The Martian Moons eXploration (MMX) mission, led by the Japan Aerospace Exploration Agency (JAXA), is preparing for a groundbreaking journey to Mars’ moons, Phobos and Deimos. The German-French rover, IDEFIX, will play a crucial role in this ambitious mission, which aims to uncover the mysterious origins of these moons and deepen our understanding of the Martian system.
The IDEFIX rover, a collaborative effort between the German space agency DLR and the French space agency CNES, is currently en route to Japan, where it will be integrated into the MMX mothercraft in February 2024. The rover was constructed at CNES’s facility in Toulouse, with DLR delivering the partially assembled rover and two instruments in 2022.
Anke Kaysser-Pyzalla, Chair of the DLR Executive Board, expressed excitement about the international collaboration, emphasizing the significance of the partnership with Japan and France across various research areas. Philippe Baptiste, President of CNES, echoed this sentiment, highlighting the mission’s importance in advancing our knowledge of the Solar System.
IDEFIX’s journey to Phobos is not only a physical one but also a technological marvel. Weighing just 25 kilograms, the rover has a highly integrated construction that is crucial for its survival on Phobos. Markus Grebenstein, the DLR Project Manager for IDEFIX, emphasized the rover’s compact design and its ability to carry out scientific tasks despite its lightweight.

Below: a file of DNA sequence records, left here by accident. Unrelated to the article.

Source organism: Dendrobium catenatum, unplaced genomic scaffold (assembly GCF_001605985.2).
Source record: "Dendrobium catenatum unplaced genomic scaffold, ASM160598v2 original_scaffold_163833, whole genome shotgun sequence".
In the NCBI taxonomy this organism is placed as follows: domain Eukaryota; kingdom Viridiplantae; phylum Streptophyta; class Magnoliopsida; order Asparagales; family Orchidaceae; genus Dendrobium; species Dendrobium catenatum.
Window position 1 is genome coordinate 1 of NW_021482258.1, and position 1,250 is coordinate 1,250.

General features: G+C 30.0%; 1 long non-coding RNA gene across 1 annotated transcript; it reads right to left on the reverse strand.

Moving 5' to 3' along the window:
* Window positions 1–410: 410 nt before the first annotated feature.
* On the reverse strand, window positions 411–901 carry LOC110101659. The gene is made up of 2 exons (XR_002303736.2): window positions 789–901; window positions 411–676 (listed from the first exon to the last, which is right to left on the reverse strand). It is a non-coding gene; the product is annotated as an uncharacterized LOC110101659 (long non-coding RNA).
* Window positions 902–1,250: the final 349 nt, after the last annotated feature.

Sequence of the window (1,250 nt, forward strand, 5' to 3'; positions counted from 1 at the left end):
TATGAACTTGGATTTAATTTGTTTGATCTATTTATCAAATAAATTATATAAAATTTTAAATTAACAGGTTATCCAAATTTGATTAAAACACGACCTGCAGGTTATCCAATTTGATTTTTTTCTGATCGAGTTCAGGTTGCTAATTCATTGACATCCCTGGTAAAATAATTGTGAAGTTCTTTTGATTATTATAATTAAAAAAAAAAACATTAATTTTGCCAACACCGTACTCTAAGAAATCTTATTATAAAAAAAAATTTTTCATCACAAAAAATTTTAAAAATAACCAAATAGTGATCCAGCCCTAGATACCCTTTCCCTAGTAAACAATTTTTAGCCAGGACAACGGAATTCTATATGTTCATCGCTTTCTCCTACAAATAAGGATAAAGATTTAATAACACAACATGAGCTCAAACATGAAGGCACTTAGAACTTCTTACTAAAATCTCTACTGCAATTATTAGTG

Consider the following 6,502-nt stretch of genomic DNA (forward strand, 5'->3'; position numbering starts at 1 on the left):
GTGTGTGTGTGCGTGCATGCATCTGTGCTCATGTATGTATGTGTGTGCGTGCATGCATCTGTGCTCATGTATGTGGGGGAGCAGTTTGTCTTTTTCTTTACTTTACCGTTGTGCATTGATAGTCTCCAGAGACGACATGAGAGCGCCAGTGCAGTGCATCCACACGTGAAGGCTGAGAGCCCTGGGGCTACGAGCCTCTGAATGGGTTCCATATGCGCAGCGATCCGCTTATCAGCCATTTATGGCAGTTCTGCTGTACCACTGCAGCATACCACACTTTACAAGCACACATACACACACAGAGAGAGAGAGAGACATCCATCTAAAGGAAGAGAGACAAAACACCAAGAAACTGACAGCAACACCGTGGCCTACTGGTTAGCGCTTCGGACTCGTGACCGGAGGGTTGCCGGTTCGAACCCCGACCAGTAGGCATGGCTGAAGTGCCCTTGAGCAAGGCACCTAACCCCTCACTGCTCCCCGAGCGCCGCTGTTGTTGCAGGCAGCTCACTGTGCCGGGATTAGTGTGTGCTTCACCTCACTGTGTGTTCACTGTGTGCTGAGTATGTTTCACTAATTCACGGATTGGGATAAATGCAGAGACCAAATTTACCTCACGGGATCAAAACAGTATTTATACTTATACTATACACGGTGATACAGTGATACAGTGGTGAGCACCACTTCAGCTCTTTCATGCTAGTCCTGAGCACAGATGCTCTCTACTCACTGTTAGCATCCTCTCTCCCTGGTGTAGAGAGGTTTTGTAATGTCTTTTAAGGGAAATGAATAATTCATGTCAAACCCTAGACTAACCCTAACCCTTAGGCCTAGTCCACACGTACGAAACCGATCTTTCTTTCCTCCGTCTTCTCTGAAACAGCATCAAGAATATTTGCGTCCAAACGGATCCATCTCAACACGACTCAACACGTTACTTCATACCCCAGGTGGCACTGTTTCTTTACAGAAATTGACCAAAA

The mission sequence is meticulously planned. After its launch in 2026, the MMX spacecraft will travel to Mars and arrive in 2027 to begin its exploration. Equipped with eight scientific instruments, the spacecraft will map and analyze the surfaces of Phobos and Deimos. IDEFIX will then make a pioneering landing on Phobos and autonomously right itself for a three-month mission phase. This phase is particularly challenging for IDEFIX, as it must carry out various operations independently.
Yasuhiro Kawakatsu, MMX Project Manager at JAXA, expressed excitement about IDEFIX’s arrival in Japan and reaffirmed the mission’s significance, despite the launch delay. The MMX mission is a testament to international cooperation, with contributions from NASA, ESA, CNES, and DLR. The mission builds on the success of the Hayabusa2 mission, which returned samples from asteroid Ryugu.
DLR’s involvement in the MMX mission extends beyond the rover’s physical components. Various DLR institutes contribute to the mission’s success, including Robotics and Mechatronics, System Dynamics and Control, Lightweight Systems, Space Systems, Optical Sensor Systems, Planetary Research, Software Technology, and the Microgravity User Support Center (MUSC).
The MMX mission represents a continuation of the successful partnership between JAXA, CNES, and DLR. It follows in the footsteps of the Hayabusa2 mission, which provided groundbreaking insights into asteroid Ryugu and its landscape.